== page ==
WHAT'S THIS? 1976 – 1979
The tracks for what ultimately would become What’s This? 1976-1979 were recorded in three separate recording sessions.
On August 26, 1976, Skafish took his band into the studio to record and mix a 4 song demo tape, which would later become the first four songs on this album. In September 1976, these tracks were heard by 20th century jazz legend Stan Kenton. After one listen, Kenton exclaimed about Skafish, “He’s a genius.”
The next four recordings, tracks #5-8, were recorded on October 12, 1977 and produced by Robin McBride, who at the time was the Head of Midwest/International A&R for Mercury Records. McBride, who had served as Producer/Executive Producer for such pioneering artists as David Bowie, Kraftwerk, Tony Bennett and Dave Brubeck recalls in November 2007 seeing Skafish first perform in Chicago in 1977: “In a club/bar on Lincoln Avenue, I saw and heard the most unusual apparition and original music/lyrics of my experience. Everything on stage, and the music that came off the stage, seemed to fly in the face of both musical and social conventions.”
Tracks #9-11 of What’s This? 1979-1979 were recorded live on a 4-track recorder in Skafish’s basement on July 16, 1978 by engineer Ken Rasek. Then on August 3, 1978, Skafish took his band into Pumpkin Studios in Oak Lawn Illinois with engineer Gary Loizzo to perform the vocals and add a few musical extras. Regarding recording Skafish, Grammy Nominated engineer Loizzo said, “It was the most fascinating project I’d ever worked on, and listening to his lyrics made me feel as if I was inside his head. I couldn’t wait to hear the next line to find out what he was thinking.”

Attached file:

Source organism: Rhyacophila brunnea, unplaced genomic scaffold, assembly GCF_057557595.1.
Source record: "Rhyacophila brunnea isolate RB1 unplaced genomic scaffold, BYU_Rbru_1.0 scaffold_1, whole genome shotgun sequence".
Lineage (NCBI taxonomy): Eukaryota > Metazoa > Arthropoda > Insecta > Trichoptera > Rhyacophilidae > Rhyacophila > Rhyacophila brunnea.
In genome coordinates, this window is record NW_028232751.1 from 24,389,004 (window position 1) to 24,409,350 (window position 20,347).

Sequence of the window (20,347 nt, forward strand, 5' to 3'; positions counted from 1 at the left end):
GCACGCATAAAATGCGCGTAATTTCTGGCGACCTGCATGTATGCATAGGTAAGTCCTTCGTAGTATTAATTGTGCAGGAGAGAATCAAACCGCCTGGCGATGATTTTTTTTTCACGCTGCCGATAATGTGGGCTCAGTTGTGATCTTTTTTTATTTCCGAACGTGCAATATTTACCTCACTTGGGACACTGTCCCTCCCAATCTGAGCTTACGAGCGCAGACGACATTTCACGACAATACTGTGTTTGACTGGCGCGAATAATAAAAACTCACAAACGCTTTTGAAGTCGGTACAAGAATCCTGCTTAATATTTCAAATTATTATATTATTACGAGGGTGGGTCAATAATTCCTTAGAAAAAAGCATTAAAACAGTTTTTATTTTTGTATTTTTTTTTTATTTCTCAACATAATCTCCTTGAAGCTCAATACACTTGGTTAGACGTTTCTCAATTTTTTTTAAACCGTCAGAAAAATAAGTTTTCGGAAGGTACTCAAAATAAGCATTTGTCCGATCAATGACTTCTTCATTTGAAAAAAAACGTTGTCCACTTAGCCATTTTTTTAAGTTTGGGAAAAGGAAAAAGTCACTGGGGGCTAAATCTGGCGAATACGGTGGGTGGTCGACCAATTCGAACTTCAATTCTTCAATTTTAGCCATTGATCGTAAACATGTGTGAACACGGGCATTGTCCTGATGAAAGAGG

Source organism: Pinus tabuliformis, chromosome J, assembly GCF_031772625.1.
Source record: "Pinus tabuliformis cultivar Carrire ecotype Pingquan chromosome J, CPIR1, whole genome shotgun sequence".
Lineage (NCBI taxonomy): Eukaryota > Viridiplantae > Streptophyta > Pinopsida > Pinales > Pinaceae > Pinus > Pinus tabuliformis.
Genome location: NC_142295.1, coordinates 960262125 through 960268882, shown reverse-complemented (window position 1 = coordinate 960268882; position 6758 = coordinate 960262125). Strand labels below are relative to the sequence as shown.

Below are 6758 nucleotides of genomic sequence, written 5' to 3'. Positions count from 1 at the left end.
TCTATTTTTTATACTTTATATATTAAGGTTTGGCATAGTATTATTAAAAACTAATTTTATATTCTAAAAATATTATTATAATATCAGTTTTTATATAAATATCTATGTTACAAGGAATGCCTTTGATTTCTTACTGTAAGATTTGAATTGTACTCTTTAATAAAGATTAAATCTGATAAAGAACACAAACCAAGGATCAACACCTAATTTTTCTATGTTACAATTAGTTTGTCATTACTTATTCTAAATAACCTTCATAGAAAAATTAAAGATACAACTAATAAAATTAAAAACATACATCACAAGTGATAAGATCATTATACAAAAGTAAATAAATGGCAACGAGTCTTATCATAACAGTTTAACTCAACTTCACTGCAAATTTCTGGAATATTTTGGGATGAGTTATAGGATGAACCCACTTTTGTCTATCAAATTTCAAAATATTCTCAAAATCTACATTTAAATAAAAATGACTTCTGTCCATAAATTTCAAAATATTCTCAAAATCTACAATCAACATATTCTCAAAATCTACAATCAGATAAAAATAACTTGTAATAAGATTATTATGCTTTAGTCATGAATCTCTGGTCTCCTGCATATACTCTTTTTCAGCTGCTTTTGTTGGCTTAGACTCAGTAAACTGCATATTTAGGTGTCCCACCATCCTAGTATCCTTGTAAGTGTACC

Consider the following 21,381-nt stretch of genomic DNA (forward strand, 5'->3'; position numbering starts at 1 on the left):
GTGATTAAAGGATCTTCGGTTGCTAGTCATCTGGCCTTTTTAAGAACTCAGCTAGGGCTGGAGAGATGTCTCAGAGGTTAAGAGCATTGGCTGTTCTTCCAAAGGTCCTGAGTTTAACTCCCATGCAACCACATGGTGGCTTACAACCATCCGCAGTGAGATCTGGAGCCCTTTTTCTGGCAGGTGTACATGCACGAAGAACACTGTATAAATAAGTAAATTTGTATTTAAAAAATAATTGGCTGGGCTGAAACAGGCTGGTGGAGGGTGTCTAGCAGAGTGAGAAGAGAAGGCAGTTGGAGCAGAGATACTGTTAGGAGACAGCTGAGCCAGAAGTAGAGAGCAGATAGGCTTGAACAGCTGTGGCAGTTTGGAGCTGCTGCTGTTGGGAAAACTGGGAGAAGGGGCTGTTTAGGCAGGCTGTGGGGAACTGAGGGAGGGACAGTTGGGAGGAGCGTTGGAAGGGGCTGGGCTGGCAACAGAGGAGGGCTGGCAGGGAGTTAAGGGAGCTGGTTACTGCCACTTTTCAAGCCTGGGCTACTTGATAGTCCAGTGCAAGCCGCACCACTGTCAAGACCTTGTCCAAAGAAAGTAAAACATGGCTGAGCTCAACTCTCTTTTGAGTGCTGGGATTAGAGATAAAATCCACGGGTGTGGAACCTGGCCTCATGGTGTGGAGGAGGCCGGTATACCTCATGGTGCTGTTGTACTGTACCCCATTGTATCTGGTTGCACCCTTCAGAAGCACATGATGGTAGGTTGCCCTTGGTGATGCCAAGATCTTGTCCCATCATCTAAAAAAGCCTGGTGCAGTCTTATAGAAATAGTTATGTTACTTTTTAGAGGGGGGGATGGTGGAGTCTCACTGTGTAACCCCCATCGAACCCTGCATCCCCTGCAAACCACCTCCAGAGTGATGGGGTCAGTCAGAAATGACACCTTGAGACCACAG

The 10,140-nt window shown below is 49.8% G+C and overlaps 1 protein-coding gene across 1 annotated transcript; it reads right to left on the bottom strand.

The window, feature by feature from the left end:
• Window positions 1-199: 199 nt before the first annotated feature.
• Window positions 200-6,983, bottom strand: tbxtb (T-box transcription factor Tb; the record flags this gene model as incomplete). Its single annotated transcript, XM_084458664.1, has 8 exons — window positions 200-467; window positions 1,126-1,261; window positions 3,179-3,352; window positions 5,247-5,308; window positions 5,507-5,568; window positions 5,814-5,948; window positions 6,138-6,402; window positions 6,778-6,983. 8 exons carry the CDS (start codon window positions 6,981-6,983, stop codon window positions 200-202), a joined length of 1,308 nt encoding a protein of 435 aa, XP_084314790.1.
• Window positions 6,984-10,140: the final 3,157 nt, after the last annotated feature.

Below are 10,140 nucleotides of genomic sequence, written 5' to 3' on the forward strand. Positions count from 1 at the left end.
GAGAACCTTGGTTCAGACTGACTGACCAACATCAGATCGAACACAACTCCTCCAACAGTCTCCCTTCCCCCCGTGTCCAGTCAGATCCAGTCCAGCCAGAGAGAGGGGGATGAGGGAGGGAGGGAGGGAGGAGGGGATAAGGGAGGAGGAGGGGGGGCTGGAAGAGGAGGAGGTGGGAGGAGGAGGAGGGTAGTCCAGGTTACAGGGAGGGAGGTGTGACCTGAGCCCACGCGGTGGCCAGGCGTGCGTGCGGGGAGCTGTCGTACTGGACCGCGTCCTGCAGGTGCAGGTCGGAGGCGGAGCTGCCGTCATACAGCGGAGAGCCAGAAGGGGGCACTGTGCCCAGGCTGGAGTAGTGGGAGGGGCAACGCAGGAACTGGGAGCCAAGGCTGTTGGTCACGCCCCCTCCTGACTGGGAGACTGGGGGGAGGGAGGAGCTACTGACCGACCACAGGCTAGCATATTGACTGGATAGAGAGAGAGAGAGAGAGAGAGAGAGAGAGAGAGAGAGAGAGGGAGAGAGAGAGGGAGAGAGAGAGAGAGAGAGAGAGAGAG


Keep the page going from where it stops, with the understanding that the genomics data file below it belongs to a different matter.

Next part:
Only two of these tracks, Disgracing The Family Name and Work Song, were previously released. In November 1979, Miles Copeland released these two recordings as a single in England in Europe. In referring to Skafish, Copeland repeatedly proclaimed to anyone within earshot, anywhere in the world, “He’s a fucking genius!”
All of the master tapes to these three recording sessions were thought to be lost. However, with the first master tape being discovered in April 1997 and the last master tape found in October 2006, what was thought lost was ultimately found. On November 15, 2006, Skafish himself performed a 5 track spoken commentary to set the record straight and then gave all of the recordings to Trevor Sadler in December 2006 for the purpose of mastering them for release in a digital format. All of the tracks were recorded on take 1 or take 2 and no remixing or editing of any kind was done to the original tapes.